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Teaching mathematics to Inuit children in Nunavik: taking into account the environment, the culture and the language.


Louise Poirier, Université de Montréal, Canada




Ethnomathematics, Inuit community, Second language, Adapted teaching situations, Collaborative project


In the spring of 2000, the Inuit community and the Kativik School Board were pondering over the difficulties encountered by students in mathematics and the measures that could be taken to help students. One significant fact that could help explain these difficulties is that Inuit students learn mathematics in their own language in the first three years of their schooling and then go on to study in either French or English. Not only these mathematics are taught in a second language but they are not exactly the same as those the students learned in their own language. It would thus seem that for these students two separate and distinct universes are cohabiting: the world of day-to-day life and the “southern” mathematical world. Faced with this dual phenomenon, the instructional situation becomes highly complex: how can these two cultures be combined and accommodated in mathematics teaching situations?

In this project we called on ethnomathematical research findings (Saxe, 1991; Bishop, 1988; Gerdes, 1985…) to help us better understand the impact of culture on the learning of mathematics and to provide methodological tools, while a collaborative approach to research guides us in our work with the teachers (Bednarz, Poirier, Desgagné and Couture, 2001; Desgagné, Bednarz, Couture, Poirier and Lebuis, 2001).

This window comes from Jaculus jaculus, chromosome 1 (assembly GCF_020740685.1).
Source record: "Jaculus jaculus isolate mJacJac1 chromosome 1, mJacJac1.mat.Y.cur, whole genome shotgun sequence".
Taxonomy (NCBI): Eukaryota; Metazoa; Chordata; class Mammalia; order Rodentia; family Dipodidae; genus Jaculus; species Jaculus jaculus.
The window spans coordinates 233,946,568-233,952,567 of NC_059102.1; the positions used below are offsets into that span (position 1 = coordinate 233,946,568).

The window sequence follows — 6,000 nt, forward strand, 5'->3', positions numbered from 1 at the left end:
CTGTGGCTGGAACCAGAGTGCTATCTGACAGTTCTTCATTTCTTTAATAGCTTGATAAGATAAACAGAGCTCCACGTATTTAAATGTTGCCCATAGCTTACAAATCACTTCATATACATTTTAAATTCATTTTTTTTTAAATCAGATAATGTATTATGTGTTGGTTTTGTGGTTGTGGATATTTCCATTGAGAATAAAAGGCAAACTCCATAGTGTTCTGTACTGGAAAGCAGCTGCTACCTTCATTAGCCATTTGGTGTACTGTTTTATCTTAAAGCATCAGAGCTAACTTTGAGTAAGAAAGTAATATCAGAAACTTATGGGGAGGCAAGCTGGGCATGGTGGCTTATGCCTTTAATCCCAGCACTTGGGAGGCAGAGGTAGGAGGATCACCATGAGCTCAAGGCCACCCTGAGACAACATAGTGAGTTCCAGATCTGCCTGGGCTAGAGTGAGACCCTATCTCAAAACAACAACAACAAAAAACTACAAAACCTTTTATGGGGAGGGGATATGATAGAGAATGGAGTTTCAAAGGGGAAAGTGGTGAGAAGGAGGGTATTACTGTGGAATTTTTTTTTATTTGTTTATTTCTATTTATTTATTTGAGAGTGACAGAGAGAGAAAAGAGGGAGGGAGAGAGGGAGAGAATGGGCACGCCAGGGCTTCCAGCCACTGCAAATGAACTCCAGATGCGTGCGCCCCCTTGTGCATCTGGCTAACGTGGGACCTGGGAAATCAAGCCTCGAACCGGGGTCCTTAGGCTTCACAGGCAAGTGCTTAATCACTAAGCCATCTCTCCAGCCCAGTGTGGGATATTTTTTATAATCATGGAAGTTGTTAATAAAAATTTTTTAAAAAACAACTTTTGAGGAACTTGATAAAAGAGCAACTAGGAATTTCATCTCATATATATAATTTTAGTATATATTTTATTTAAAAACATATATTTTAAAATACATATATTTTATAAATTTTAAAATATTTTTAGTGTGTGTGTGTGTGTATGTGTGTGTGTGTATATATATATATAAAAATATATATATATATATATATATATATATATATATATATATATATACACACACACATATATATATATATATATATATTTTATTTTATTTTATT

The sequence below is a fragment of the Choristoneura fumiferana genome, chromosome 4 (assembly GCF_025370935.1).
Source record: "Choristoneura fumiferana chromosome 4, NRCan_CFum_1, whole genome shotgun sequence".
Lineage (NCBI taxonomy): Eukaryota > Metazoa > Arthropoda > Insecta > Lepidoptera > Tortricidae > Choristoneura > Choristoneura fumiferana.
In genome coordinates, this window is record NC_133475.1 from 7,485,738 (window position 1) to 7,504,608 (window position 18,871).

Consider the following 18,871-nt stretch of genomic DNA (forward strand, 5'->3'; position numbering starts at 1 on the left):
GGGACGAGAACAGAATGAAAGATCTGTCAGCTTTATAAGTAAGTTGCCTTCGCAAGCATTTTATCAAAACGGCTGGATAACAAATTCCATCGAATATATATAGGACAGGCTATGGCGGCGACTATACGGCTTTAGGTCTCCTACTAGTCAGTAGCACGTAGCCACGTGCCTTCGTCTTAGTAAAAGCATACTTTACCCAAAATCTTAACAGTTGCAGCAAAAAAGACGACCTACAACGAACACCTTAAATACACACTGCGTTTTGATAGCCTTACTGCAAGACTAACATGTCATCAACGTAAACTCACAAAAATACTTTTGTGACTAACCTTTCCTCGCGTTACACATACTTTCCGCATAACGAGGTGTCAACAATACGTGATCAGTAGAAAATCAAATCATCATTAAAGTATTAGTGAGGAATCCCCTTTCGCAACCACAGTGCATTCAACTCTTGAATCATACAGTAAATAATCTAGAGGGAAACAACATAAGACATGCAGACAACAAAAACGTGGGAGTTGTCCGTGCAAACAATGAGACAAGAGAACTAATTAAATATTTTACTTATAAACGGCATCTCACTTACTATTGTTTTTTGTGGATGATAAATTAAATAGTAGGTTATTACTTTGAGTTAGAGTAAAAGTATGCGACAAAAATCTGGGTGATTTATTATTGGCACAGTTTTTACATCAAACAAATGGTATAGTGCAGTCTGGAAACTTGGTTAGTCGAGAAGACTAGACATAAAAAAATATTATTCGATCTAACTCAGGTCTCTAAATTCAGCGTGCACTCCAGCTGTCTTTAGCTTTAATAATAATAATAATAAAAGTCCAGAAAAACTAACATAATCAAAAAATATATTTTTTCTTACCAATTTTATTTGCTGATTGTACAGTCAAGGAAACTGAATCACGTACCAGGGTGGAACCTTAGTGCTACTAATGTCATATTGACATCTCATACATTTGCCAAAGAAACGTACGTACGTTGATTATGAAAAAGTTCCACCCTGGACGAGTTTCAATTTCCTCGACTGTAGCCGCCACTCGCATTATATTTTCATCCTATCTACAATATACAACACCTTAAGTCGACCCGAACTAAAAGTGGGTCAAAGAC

The cooperation between the researcher and teachers in creating adapted teaching situations involves a planned alternation of situation development, classroom experimentation, and feedback. We believe that a triple input is essential to the development of teaching situations, namely didactics, the teachers’ experiential knowledge, and the cultural knowledge of the Inuit community. The team includes, besides the researcher, 6 inuit teachers form the Kativik School Board, 3 members of the Inuit community working as Inuit teacher educators, and curriculum development.

During this conference, we will first talk about the environment and cultural aspects that brought the Inuit to develop their numeral system, their ways of measuring (length, distance, time…) and their great aptitudes in spatial representations. Then, we will discuss the collaborative project that took place in the development of teaching situations adapted to Inuit classrooms.

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